Steven's bookcase; there's two more of this around the house.

Steven Raga, youth organizer
I usually read three to five books simultaneously, taking one book with me when I leave my apartment to read on the subway. This week, I’m rotating “Young Mandela: The Revolutionary Years,” “Justice” by Michael Sandel, “The Next 100 Years” by George Friedman and “Selected Writings” by Jose Marti. I do have an unfortunate habit of starting novels and never finishing them. Currently halfway read but nevertheless ignored on my shelves are “Kangkong 1896,” “All the Conspirators” by Carlos Bulosan and “Mass” by F. Sionil Jose.

Kata Rojas, copy editor
My love affair with books — and words — began when I was a kid. My mom and I always had a “reading time” in the afternoon. She had her “Mills & Boon” novels, I had “The Princess and the Frog” and “Jack and the Beanstalk.”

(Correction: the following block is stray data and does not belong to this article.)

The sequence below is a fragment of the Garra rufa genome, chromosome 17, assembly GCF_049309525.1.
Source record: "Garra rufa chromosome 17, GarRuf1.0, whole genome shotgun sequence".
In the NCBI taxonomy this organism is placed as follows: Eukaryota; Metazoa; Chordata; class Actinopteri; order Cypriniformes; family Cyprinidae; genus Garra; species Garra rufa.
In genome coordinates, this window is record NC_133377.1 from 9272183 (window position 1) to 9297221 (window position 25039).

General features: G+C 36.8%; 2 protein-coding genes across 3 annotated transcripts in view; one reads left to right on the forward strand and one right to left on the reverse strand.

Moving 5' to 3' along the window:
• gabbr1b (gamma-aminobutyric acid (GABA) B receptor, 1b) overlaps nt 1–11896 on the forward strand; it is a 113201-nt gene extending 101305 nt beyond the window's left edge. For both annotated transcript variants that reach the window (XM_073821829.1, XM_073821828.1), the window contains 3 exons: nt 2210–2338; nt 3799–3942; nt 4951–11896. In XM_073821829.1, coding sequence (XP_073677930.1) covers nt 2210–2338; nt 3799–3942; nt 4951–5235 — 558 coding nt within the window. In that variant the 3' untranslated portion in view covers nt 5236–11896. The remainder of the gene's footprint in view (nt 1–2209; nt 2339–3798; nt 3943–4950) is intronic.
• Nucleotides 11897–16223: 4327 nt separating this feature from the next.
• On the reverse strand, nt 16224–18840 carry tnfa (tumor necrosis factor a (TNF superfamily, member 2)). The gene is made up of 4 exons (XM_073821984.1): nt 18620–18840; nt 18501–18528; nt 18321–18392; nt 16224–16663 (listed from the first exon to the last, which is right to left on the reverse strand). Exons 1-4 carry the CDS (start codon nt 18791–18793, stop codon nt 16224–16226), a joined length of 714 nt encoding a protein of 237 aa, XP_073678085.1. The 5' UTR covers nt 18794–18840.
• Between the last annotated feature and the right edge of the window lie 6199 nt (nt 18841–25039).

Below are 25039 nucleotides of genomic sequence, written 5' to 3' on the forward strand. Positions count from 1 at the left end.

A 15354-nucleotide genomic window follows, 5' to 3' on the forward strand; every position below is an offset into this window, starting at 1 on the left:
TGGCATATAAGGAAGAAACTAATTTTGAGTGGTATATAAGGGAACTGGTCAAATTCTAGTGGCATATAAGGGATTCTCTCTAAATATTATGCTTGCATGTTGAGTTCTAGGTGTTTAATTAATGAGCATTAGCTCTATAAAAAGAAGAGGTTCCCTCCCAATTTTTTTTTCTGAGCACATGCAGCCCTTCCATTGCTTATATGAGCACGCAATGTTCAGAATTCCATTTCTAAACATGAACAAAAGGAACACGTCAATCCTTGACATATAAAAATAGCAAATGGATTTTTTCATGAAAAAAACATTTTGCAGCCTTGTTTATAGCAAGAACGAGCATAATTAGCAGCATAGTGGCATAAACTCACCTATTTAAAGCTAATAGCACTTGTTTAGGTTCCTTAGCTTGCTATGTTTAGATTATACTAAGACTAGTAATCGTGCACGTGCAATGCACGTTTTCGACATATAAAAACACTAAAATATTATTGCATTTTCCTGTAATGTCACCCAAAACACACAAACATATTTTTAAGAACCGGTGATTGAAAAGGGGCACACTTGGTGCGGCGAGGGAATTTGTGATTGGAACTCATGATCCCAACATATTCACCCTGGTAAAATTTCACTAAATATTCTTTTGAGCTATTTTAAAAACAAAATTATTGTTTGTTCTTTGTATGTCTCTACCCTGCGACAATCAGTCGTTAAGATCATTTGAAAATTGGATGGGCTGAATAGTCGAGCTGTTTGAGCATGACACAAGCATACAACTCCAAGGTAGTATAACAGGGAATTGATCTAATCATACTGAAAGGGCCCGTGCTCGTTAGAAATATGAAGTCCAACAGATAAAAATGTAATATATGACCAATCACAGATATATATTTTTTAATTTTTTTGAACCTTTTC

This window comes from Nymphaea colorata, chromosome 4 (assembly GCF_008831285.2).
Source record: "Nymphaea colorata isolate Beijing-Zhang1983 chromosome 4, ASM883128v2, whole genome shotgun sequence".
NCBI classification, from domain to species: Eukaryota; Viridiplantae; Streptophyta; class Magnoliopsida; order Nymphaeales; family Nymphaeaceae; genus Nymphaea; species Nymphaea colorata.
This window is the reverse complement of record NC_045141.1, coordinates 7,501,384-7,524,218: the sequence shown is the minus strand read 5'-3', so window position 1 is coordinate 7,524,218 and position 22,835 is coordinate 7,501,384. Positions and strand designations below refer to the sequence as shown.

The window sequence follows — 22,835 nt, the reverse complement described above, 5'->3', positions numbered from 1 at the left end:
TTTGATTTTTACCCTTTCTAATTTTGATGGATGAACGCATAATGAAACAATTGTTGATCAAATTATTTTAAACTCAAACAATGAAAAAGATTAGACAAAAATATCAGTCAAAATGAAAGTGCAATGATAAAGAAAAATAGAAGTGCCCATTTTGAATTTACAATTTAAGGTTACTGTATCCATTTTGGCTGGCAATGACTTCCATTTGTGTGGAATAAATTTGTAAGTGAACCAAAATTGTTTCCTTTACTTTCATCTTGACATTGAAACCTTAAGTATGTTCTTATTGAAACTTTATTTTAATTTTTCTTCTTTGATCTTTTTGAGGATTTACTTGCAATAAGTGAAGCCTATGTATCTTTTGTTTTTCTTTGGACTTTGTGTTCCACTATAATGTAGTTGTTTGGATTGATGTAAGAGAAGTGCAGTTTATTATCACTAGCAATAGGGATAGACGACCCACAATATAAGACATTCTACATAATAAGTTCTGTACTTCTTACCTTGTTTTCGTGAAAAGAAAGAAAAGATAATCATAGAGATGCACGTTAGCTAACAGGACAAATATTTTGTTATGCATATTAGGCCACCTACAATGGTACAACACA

My taste has become a bit more eclectic since then. On my shelf? Bram Stoker’s “Dracula” sits next to Jane Austen’s “Pride and Prejudice.” They’re neighbors with Jose Garcia Villa’s “The Anchored Angel,” J.R. Tolkien’s “The Hobbit” and Amy Tan’s “The Hundred Secret Senses.” From the library, I’ve just picked up Lars Kepler’s “The Hypnotist” and Jennifer Egan’s “A Visit from the Goon Squad.” Not sure when I’m going to finish those as I only get to read a couple of chapters when I get home from a full day of reading/editing.


  1. A. Mabini wrote:

    I wish I was at least half as cool as Steven raga is

  2. Brandy wrote:

    Great post. I can only hope others can learn from this.